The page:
Hervey, Augustus John (DNB00)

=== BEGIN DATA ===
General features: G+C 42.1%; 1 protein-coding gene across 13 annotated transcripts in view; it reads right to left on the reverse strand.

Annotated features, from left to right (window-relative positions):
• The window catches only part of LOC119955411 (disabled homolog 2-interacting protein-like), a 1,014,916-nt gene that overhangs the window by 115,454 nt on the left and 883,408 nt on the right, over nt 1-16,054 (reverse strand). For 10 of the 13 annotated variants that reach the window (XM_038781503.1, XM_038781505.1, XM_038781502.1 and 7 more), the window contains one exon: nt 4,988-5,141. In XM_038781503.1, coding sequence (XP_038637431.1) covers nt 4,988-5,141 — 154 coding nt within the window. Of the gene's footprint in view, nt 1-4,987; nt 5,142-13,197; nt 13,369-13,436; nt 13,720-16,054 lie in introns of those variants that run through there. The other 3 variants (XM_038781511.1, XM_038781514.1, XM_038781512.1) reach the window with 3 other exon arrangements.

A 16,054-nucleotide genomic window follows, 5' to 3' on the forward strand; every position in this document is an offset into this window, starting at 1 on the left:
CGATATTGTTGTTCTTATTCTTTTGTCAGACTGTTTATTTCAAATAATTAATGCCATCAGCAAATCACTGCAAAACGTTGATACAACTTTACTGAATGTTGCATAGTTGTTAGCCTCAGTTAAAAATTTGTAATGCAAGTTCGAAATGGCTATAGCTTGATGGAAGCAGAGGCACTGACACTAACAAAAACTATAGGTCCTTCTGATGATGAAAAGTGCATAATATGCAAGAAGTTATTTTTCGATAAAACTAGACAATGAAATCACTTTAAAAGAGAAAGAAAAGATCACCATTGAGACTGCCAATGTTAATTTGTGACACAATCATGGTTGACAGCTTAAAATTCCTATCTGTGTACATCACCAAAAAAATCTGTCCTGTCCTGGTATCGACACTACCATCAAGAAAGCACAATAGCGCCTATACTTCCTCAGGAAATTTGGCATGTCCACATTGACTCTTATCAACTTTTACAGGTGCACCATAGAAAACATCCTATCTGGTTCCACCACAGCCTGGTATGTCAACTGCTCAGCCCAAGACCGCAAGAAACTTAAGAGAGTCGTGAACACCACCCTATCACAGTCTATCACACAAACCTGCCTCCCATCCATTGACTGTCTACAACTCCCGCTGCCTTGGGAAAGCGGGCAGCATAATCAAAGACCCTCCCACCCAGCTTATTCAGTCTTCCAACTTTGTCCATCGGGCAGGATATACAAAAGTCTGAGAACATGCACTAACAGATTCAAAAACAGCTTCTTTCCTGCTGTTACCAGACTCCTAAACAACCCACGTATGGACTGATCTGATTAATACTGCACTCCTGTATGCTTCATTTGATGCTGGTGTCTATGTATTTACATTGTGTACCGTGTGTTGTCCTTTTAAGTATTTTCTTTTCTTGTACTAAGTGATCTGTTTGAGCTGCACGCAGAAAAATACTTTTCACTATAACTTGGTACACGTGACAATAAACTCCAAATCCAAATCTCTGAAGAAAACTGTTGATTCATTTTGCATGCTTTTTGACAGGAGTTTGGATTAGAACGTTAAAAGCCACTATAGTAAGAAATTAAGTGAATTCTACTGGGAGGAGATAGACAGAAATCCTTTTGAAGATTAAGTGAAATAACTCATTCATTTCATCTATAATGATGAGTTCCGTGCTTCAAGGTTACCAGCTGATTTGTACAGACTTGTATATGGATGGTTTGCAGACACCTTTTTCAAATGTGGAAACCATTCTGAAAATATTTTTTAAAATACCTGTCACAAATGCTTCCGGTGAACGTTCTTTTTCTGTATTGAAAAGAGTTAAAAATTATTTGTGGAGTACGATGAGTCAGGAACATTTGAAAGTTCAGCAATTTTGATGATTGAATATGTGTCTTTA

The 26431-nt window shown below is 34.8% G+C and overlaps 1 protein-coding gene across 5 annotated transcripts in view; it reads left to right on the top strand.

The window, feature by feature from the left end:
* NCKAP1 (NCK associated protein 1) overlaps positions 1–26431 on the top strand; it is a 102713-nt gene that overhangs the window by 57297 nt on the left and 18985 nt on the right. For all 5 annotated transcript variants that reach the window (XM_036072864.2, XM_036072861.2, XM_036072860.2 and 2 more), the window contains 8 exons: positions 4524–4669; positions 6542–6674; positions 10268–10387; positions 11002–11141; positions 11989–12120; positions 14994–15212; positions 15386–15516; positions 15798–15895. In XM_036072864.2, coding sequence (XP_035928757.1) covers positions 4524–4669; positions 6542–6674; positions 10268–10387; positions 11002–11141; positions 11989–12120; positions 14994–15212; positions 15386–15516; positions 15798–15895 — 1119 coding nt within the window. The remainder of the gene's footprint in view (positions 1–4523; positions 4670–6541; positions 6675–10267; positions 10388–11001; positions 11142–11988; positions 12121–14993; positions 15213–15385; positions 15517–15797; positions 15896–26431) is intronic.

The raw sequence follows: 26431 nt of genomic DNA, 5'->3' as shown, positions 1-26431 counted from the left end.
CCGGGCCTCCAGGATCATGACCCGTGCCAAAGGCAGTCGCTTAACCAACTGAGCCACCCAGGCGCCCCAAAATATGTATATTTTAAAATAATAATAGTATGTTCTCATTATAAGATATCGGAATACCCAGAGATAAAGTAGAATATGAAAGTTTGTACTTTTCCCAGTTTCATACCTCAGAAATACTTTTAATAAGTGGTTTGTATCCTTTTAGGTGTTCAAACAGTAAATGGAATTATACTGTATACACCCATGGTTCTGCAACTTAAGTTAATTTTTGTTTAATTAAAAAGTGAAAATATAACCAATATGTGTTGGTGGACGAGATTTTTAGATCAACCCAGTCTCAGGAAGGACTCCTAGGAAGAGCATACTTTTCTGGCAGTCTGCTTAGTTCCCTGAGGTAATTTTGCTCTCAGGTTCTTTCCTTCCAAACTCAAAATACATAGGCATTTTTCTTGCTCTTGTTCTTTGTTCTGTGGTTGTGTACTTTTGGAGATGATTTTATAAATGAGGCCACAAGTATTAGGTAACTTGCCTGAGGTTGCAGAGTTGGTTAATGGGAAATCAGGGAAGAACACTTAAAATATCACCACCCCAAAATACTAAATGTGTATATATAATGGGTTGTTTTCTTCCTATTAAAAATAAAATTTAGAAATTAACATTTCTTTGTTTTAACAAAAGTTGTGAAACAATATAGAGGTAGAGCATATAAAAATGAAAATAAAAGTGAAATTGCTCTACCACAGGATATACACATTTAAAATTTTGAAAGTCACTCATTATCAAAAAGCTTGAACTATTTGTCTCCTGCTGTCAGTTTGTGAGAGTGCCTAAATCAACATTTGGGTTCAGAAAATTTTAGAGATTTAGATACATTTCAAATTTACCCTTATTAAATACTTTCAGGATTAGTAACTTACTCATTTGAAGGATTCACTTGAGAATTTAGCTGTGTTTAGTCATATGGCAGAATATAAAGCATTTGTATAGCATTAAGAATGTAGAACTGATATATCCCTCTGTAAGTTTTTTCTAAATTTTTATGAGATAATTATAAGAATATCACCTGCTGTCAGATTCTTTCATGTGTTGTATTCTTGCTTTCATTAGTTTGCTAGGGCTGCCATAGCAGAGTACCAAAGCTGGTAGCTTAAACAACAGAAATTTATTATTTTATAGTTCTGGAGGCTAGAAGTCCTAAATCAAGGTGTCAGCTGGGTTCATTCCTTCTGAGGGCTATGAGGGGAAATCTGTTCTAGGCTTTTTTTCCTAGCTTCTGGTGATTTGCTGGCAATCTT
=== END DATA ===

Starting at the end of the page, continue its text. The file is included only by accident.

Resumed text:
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HERVEY, AUGUSTUS JOHN, third Earl of Bristol (1724–1779), admiral and politician, second son of John, lord Hervey of Ickworth [q. v.], and grandson of John, first earl of Bristol [q. v.], was born on 19 May 1724. He entered the navy as a midshipman in 1736, was stationed chiefly in the Mediterranean, and, as he quickly acquired a practical knowledge of nautical affairs, was advanced to be lieutenant on 31 Oct. In 1744 he met at Winchester races the notorious Miss Elizabeth Chudleigh [q. v.], then on a visit at Lainston in Hampshire, and having obtained a short leave of absence, they were married in Lainston Church at eleven o'clock on the evening of 4 Aug. 1744. A few days later the young lieutenant embarked at Portsmouth to join his vessel, the Cornwall, then the flagship of Vice-admiral Davers, on the Jamaica station. On his return to England in 1746 the married pair lived together as husband and wife in Conduit Street, Hanover Square, London, and their child, Henry Augustus, was born at Chelsea, and baptised in its parish church on 2 Nov. 1747. Walpole says that Hervey had two children by this marriage, but this statement seems to be erroneous, for the pair soon separated, and their only child, put out to nurse, shortly afterwards died. On 16 Sept. 1746 Hervey was promoted to the command of the sloop Porcupine, and was employed as a cruiser, with the result that he captured off Cherbourg a small French privateer, the Bacquer Court. In the following January he was appointed a post-captain in the navy, and promoted to the command of the Princessa, a third-rate of 70 guns, which had been taken from the Spaniards. In her and in the Phœnix of 24 guns he served in the Mediterranean under Admirals Medley and Byng. While in the latter vessel, in April 1756, he was despatched by the Hon. George Edgcumbe [q. v.], then commander-in-chief of the Mediterranean squadron, from Villa Franca to England with the earliest intimation of the sailing of the French fleet from Toulon to Minorca. He joined Byng off Majorca on 17 May, and patriotically offered to convert his ship, if necessary, into a fireship, but the change was not considered desirable. Hervey took part in Byng's indecisive engagement, and when Captain Andrews was slain in the action was promoted to his place in the Defiance of 64 guns. He was ordered home as a witness at Byng's trial, and on its conclusion, being advanced to the command of the Hampton Court, was sent back to his former station where he distinguished himself (July 1757) by driving the Nymph, a French frigate of 32 guns, on the rocks off Majorca, and, on a refusal to surrender, sinking her. In February 1758, when on the same station, he fell in with the little squadron of the Marquis du Quesne, but was not fortunate enough to get to close quarters with the enemy until Captain Gardiner had attacked and captured the Foudroyant. As the captain was slain in the contest, Hervey removed to his vessel, the Monmouth, and in the following July burnt the Rose, a French frigate of 36 guns, off the island of Malta, a proceeding of which its inhabitants complained as an insult to their neutrality. During Hawke's operations in the Channel in the summer of 1759 ‘Hervey and Keppel were the eyes and hands of the fleet,’ and both secured their chief's enthusiastic commendation. As commodore, he watched the French fleet in Brest, and in the sight of twenty ships of the line in that harbour gallantly cut off with his boats some of the enemy's vessels that were seeking its shelter. On 28 Sept. in that year he again distinguished himself by rowing at night in the Monmouth's barge, in company with four other boats, into the harbour, and carrying off a little yacht belonging to the French admiral. Though a shot passed through his coat, he was not wounded, and he won the gratitude of the sailors who supported him by surrendering to them his share of the prize and head money. With this in-shore work off Brest Hervey's ship, the Monmouth, was so worn out that he was obliged to come home, and thus experienced the mortification of missing his lawful share in Hawke's victory of Quiberon (November 1759). By way of reward, he was appointed in the spring of 1760 to command the Dragon, a new ship of 74 guns. He now served under Keppel at Belleisle, when he made an unsuccessful attempt to seize the isle of Groa, near Quiberon. In the autumn of 1761 Hervey was ordered to proceed with Commodore Barton to the West Indies to join Rodney in his expedition against the French island of Martinico. Here he aided in the successful attack, and was afterwards ordered by Rodney to proceed in the Dragon with five other vessels to demand the surrender of St. Lucia. The island was at once given up (February 1762). An expedition, the naval part of which was under the direction of Sir George Pocock, had sailed from England against the Havannah, and this was joined by a portion, including Hervey's ship, of the fleet previously under Rodney's command. Hervey captured the castle which defended the river Coximar, and, at Keppel's direction, under whose immediate command he now acted, hastened to cannonade with three other vessels from the seaward the fort of Moro Castle, which commanded the entrance to the harbour of the Havannah. He had the misfortune to be grounded, but persevered in firing until ordered to desist, when his ship was obliged to withdraw in order to be refitted. After a terrible loss of life Moro Castle was taken nearly a month later, and the Havannah was soon afterwards surrendered. Hervey was despatched to England with the news, and on his way captured a large French frigate laden with military stores for Newfoundland, which the enemy had a short time before made a descent upon. Peace quickly followed, when Hervey resigned his command and accepted the captaincy of the Centurion of 50 guns under the Duke of York.